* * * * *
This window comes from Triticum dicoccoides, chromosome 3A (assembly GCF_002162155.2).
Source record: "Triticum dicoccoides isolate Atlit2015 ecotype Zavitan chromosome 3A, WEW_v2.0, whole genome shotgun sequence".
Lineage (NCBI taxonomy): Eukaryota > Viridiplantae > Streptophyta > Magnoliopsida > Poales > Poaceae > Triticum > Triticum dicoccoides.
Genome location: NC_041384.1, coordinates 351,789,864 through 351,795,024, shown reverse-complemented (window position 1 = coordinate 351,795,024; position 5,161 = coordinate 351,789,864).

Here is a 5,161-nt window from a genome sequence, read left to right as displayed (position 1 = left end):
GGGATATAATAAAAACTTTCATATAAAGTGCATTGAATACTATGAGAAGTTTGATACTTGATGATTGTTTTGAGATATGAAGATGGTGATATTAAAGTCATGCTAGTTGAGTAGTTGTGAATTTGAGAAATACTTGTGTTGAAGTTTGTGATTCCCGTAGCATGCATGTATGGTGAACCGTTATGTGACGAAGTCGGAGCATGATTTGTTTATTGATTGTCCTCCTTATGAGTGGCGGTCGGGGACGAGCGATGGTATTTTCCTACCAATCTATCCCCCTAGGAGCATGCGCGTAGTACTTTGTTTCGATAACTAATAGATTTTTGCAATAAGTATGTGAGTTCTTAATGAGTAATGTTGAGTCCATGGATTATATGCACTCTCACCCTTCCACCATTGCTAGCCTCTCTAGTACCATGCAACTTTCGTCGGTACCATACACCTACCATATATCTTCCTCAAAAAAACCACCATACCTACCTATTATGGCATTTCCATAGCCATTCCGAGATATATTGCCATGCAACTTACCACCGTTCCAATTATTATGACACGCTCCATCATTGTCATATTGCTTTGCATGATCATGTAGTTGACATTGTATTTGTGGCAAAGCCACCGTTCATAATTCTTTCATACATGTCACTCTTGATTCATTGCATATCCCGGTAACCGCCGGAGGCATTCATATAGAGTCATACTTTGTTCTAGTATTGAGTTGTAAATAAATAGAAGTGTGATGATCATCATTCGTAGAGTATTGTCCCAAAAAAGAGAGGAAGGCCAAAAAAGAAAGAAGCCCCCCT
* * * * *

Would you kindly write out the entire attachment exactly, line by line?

This window comes from Triticum dicoccoides, chromosome 3A (assembly GCF_002162155.2).
Source record: "Triticum dicoccoides isolate Atlit2015 ecotype Zavitan chromosome 3A, WEW_v2.0, whole genome shotgun sequence".
Lineage (NCBI taxonomy): Eukaryota > Viridiplantae > Streptophyta > Magnoliopsida > Poales > Poaceae > Triticum > Triticum dicoccoides.
Genome location: NC_041384.1, coordinates 351,789,864 through 351,795,024, shown reverse-complemented (window position 1 = coordinate 351,795,024; position 5,161 = coordinate 351,789,864).

Here is a 5,161-nt window from a genome sequence, read left to right as displayed (position 1 = left end):
GGGATATAATAAAAACTTTCATATAAAGTGCATTGAATACTATGAGAAGTTTGATACTTGATGATTGTTTTGAGATATGAAGATGGTGATATTAAAGTCATGCTAGTTGAGTAGTTGTGAATTTGAGAAATACTTGTGTTGAAGTTTGTGATTCCCGTAGCATGCATGTATGGTGAACCGTTATGTGACGAAGTCGGAGCATGATTTGTTTATTGATTGTCCTCCTTATGAGTGGCGGTCGGGGACGAGCGATGGTATTTTCCTACCAATCTATCCCCCTAGGAGCATGCGCGTAGTACTTTGTTTCGATAACTAATAGATTTTTGCAATAAGTATGTGAGTTCTTAATGAGTAATGTTGAGTCCATGGATTATATGCACTCTCACCCTTCCACCATTGCTAGCCTCTCTAGTACCATGCAACTTTCGTCGGTACCATACACCTACCATATATCTTCCTCAAAAAAACCACCATACCTACCTATTATGGCATTTCCATAGCCATTCCGAGATATATTGCCATGCAACTTACCACCGTTCCAATTATTATGACACGCTCCATCATTGTCATATTGCTTTGCATGATCATGTAGTTGACATTGTATTTGTGGCAAAGCCACCGTTCATAATTCTTTCATACATGTCACTCTTGATTCATTGCATATCCCGGTAACCGCCGGAGGCATTCATATAGAGTCATACTTTGTTCTAGTATTGAGTTGTAAATAAATAGAAGTGTGATGATCATCATTCGTAGAGTATTGTCCCAAAAAAGAGAGGAAGGCCAAAAAAGAAAGAAGCCCCCCT